The Open Road

June 1, 2005 By    



Propane’s recreational vehicle segment is steadily growing, as aging baby boomers with disposable incomes are taking to the highways in well-appointed style.

Because almost every self-contained motorhome or towable trailer camper comes equipped with propane-powered appliances, propane marketers pursuing this niche are gaining sales in both the gas itself and in road warrior-related propane accessories. And this category shows no signs of slowing down despite high gasoline prices. A post 9/11 stay-closer-to-home mood and favorable demographic trends are likely to drive RV traffic for years to come.

 Recreational Vehicle Market For Propane
Recreational Vehicle Market For Propane

“The RV market has been growing aggressively, with a corresponding growth in propane demand,” a study produced for the Propane Education & Research Council reported. Since 1998, RV propane consumption has increased 2.7 percent each year.

“It’s good, steady growth, and it’s been steady growth for a while,” says PERC consultant Mike Sloan, project manager for Energy and Environmental Analysis Inc. of Arlington, Va.

“Any growth market is a growth market, and this is something that will help you grow your sales a little bit,” says Sloan. “There’s still a fair amount of cash out there that people are spending on RVs, and propane is still the fuel of choice.”

RVs account for the second-largest cylinder refill market — 20-lb. barbecue grilling remains Number One — as some 150 million gallons are pumped annually.

In the southern United States, RV-based propane consumption “is a year-long load, which makes it attractive to us,” says Tom Killmer, national account manager for Suburban Propane, which is an endorsed provider to members of the Recreation Vehicle Dealer Association. “In the Northern tier, most of the demand is in the summer — which is our off-season.”

The company’s RV segment grew 26 percent in 2004, and it’s expected to expand by some 25 percent to 30 percent this year, according to Killmer. “It’s a pretty good growth industry,” he says, citing the upscale atmosphere that RV-ing has become. RV-specific resorts have been developed, complete with restaurants, golf courses and swimming pools.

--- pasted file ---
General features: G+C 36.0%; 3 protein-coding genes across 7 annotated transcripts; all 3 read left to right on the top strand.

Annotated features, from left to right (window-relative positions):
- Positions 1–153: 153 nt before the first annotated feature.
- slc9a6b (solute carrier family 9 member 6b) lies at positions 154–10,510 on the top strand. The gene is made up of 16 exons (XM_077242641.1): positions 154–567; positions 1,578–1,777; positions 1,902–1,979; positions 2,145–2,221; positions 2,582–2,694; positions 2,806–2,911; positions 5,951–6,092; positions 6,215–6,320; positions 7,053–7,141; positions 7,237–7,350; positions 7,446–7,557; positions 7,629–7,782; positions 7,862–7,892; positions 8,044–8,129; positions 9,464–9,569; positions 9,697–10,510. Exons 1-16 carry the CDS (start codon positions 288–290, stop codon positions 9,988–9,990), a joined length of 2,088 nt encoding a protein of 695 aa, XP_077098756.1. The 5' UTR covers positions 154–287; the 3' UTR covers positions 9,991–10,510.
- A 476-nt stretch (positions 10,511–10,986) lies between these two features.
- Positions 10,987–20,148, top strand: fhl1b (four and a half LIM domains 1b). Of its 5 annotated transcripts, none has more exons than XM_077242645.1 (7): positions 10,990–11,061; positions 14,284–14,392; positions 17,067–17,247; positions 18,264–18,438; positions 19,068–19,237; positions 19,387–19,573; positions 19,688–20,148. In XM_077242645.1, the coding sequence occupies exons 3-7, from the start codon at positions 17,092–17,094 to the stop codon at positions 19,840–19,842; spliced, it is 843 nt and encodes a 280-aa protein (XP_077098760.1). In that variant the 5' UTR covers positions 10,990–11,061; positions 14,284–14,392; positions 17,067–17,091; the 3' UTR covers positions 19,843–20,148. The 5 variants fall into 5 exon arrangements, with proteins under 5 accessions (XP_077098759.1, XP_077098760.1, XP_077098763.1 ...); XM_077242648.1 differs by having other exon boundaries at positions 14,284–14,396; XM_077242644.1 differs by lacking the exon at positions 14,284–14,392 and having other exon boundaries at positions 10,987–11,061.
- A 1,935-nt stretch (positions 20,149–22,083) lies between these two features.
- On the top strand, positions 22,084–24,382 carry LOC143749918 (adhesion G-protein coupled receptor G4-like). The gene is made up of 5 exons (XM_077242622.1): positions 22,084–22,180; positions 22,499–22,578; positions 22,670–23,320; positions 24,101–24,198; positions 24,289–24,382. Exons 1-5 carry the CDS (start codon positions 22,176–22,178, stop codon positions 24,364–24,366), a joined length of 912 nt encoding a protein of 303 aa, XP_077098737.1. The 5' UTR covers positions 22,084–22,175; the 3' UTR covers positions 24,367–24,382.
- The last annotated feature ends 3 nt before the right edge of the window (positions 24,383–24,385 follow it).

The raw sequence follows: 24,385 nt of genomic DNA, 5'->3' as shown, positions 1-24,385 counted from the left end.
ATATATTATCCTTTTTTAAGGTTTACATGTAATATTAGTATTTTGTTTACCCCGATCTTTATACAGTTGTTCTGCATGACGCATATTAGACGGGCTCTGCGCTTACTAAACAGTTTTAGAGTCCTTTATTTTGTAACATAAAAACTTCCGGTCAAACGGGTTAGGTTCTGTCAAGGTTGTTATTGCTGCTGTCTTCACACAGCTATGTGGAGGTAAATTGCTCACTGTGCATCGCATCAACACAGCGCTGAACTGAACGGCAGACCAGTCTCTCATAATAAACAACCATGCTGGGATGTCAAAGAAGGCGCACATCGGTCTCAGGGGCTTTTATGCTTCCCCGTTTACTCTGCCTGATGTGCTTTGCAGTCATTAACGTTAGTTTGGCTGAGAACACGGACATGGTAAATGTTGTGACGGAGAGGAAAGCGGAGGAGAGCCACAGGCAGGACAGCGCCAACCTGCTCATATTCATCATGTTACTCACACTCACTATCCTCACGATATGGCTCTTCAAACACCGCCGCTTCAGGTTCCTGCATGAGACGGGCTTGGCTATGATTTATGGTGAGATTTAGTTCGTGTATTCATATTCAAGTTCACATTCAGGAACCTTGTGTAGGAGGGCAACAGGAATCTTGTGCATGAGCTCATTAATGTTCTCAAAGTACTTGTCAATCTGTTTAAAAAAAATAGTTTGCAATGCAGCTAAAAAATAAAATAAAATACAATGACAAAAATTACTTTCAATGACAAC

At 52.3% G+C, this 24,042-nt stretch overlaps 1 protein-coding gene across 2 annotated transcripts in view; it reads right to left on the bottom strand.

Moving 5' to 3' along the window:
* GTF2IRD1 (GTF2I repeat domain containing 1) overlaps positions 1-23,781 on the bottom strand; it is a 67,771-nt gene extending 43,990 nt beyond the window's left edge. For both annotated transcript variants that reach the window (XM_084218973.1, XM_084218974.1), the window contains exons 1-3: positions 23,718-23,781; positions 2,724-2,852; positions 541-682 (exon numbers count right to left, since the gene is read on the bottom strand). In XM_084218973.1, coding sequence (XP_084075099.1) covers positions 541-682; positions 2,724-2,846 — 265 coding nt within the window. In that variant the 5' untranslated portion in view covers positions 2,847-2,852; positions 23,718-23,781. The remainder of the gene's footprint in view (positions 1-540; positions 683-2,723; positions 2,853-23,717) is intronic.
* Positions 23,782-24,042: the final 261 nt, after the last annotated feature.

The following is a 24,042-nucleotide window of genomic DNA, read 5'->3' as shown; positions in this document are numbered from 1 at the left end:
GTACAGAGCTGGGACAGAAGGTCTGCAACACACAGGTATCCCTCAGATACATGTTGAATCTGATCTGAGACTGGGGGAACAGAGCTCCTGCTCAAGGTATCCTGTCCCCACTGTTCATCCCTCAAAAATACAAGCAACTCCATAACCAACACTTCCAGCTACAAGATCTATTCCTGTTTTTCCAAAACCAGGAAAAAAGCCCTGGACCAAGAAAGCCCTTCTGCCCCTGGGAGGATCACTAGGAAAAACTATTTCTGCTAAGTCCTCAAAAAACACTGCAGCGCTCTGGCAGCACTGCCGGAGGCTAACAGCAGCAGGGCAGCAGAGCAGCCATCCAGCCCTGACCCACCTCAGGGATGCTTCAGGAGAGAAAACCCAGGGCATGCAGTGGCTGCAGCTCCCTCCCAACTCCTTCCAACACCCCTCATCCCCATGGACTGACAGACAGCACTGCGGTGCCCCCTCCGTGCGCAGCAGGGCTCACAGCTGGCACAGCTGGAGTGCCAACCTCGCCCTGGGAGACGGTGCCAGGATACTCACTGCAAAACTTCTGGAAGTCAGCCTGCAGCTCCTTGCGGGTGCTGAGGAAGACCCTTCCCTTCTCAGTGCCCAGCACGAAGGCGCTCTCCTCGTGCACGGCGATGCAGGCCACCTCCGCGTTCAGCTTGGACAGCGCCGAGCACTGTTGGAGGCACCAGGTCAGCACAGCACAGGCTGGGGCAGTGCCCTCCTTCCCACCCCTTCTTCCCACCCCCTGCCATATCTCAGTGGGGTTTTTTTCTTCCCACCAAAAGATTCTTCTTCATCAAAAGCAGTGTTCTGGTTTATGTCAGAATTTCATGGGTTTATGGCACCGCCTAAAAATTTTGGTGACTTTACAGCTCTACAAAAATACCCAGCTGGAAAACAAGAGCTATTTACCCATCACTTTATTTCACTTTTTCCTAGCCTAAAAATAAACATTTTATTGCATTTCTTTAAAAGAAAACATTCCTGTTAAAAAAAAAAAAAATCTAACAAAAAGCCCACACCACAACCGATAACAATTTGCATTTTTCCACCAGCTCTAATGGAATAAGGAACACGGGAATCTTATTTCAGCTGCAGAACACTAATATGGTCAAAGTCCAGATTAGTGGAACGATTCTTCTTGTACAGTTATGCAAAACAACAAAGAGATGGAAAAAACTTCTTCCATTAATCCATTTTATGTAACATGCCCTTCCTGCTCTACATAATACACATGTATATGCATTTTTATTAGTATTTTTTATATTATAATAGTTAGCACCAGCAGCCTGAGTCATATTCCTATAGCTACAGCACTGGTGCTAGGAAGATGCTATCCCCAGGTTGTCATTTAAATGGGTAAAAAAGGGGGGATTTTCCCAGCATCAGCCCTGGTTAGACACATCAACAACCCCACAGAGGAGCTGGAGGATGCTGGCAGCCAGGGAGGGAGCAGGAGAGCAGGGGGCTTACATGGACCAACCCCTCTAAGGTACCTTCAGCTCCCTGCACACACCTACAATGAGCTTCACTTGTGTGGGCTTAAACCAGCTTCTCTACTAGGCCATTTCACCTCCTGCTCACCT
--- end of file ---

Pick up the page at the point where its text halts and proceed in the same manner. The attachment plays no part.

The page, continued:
Swimming pool heaters are fueled by propane, as are patio heaters, grills and other appliances that bring the comforts of home outdoors. “If you have a million-dollar rig, you don’t want to pull into a cow pasture like it used to be in the old days,” Killmer says.

A quite bright future

The number of RV-owning households will rise to nearly 8 million in 2010, a gain of 15 percent between 2001 and 2010. That outpaces the overall American household growth rate of 10 percent, according to Dr. Richard Curtin, director of the Survey Research Center at the University of Michigan.

Nearly one in 12 households in the United States currently owns an RV, amounting to nearly 7 million households — an increase of 7.8 percent from 1998 to 2001, according to a UM study commissioned by the Recreation Vehicle Industry Association (RVIA).

A leading force behind the upswing in RV ownership is the baby boomer market of consumers 35 to 54 years old, the survey reports. From 1998 to 2001, the number of RVs owned by those 35 to 54 grew faster than all other age groups, “underscoring the success of industry marketing efforts aimed at the baby boomer,” says Curtin. Almost 10 percent of those 55 and over own an RV, slightly exceeding the 8.9 percent ownership rate of 35-to-54 year olds.

The average RV owner is married, owns a home and has an annual household income of $56,000, compared to the national average of $41,994. Reflecting the aging population, the median age of all RV owners is now 49 years, up slightly from a previous study, which recorded a median age of 48.

“Primary RV demand is very good and the potential for future sales quite bright,” Curtin says.

Customer convenience at the pump and promotional activities related to the camping/vacation industry and RV dealer/manufacturer realm are critical elements for reaching these well-heeled yet value-conscious consumers.

“As a marketer you may want to have tie-ins with the sellers,” says Sloan. “So I’d be trying to get name recognition with the RV dealers.” Placards and other advertisements gracing the showroom floor will attract attention, as will offers such as coupons good for a tank or two of propane, he suggests.

Selling a fuel cell

At the bigger-picture level, Sloan and others encourage the industry to work closely with RV OEMs to ensure that propane is the primary auxiliary fuel affixed to the vehicles as they roll out the door. Diesel generators are making some inroads in the marketplace, especially with grand motorcoaches that can sell for upwards of $500,000 to $1 million.

Currently under development is a propane-powered fuel cell aimed at RVs and 18-wheeler rigs endlessly idling at truck stops. A rollout is projected for sometime in 2006.

“This is a pretty cool deal as far as RVs are concerned because they already have propane on board,” says Dan Kelly, director of AFRED, the Alternative Fuel Research and Education Division of the Texas Railroad Commission. A grant of $499,000 from the Texas Commission on Environmental Quality’s New Technology Research and Development Program is steering the project forward.